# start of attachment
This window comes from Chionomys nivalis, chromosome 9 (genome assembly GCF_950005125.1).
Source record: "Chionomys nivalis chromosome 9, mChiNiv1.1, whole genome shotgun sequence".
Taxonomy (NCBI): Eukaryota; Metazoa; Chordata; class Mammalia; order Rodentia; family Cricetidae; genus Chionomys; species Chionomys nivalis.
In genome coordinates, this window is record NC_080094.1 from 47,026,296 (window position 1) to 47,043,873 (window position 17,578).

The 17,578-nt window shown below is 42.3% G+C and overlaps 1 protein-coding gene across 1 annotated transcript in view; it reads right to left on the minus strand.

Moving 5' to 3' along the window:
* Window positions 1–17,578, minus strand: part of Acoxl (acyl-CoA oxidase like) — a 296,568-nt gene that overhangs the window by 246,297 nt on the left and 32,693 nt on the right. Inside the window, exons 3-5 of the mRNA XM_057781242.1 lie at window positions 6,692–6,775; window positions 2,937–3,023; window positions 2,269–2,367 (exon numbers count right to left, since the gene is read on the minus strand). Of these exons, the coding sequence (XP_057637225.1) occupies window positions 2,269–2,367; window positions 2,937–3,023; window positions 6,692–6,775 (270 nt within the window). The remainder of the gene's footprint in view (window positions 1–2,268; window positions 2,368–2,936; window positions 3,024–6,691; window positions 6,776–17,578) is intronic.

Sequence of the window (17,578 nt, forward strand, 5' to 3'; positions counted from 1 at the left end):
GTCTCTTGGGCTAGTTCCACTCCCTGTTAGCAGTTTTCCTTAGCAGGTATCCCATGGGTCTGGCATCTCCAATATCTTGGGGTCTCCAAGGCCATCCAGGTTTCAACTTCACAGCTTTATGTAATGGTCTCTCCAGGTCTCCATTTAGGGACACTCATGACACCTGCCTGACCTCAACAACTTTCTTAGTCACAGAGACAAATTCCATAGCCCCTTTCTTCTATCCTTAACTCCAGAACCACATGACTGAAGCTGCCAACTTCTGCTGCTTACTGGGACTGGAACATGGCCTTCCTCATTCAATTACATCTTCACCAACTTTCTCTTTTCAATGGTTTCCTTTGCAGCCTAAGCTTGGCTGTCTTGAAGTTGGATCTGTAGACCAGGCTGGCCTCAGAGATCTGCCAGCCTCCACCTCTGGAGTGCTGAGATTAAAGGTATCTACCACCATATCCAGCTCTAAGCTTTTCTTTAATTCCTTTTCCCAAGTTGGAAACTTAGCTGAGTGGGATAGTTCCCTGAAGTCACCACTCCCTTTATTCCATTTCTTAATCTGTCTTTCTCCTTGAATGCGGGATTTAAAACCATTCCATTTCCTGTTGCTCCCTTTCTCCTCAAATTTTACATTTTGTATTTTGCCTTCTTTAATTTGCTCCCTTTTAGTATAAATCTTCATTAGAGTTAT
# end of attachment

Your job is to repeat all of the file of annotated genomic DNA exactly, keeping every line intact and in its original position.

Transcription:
This window comes from Chionomys nivalis, chromosome 9 (genome assembly GCF_950005125.1).
Source record: "Chionomys nivalis chromosome 9, mChiNiv1.1, whole genome shotgun sequence".
Taxonomy (NCBI): Eukaryota; Metazoa; Chordata; class Mammalia; order Rodentia; family Cricetidae; genus Chionomys; species Chionomys nivalis.
In genome coordinates, this window is record NC_080094.1 from 47,026,296 (window position 1) to 47,043,873 (window position 17,578).

The 17,578-nt window shown below is 42.3% G+C and overlaps 1 protein-coding gene across 1 annotated transcript in view; it reads right to left on the minus strand.

Moving 5' to 3' along the window:
* Window positions 1–17,578, minus strand: part of Acoxl (acyl-CoA oxidase like) — a 296,568-nt gene that overhangs the window by 246,297 nt on the left and 32,693 nt on the right. Inside the window, exons 3-5 of the mRNA XM_057781242.1 lie at window positions 6,692–6,775; window positions 2,937–3,023; window positions 2,269–2,367 (exon numbers count right to left, since the gene is read on the minus strand). Of these exons, the coding sequence (XP_057637225.1) occupies window positions 2,269–2,367; window positions 2,937–3,023; window positions 6,692–6,775 (270 nt within the window). The remainder of the gene's footprint in view (window positions 1–2,268; window positions 2,368–2,936; window positions 3,024–6,691; window positions 6,776–17,578) is intronic.

Sequence of the window (17,578 nt, forward strand, 5' to 3'; positions counted from 1 at the left end):
GTCTCTTGGGCTAGTTCCACTCCCTGTTAGCAGTTTTCCTTAGCAGGTATCCCATGGGTCTGGCATCTCCAATATCTTGGGGTCTCCAAGGCCATCCAGGTTTCAACTTCACAGCTTTATGTAATGGTCTCTCCAGGTCTCCATTTAGGGACACTCATGACACCTGCCTGACCTCAACAACTTTCTTAGTCACAGAGACAAATTCCATAGCCCCTTTCTTCTATCCTTAACTCCAGAACCACATGACTGAAGCTGCCAACTTCTGCTGCTTACTGGGACTGGAACATGGCCTTCCTCATTCAATTACATCTTCACCAACTTTCTCTTTTCAATGGTTTCCTTTGCAGCCTAAGCTTGGCTGTCTTGAAGTTGGATCTGTAGACCAGGCTGGCCTCAGAGATCTGCCAGCCTCCACCTCTGGAGTGCTGAGATTAAAGGTATCTACCACCATATCCAGCTCTAAGCTTTTCTTTAATTCCTTTTCCCAAGTTGGAAACTTAGCTGAGTGGGATAGTTCCCTGAAGTCACCACTCCCTTTATTCCATTTCTTAATCTGTCTTTCTCCTTGAATGCGGGATTTAAAACCATTCCATTTCCTGTTGCTCCCTTTCTCCTCAAATTTTACATTTTGTATTTTGCCTTCTTTAATTTGCTCCCTTTTAGTATAAATCTTCATTAGAGTTAT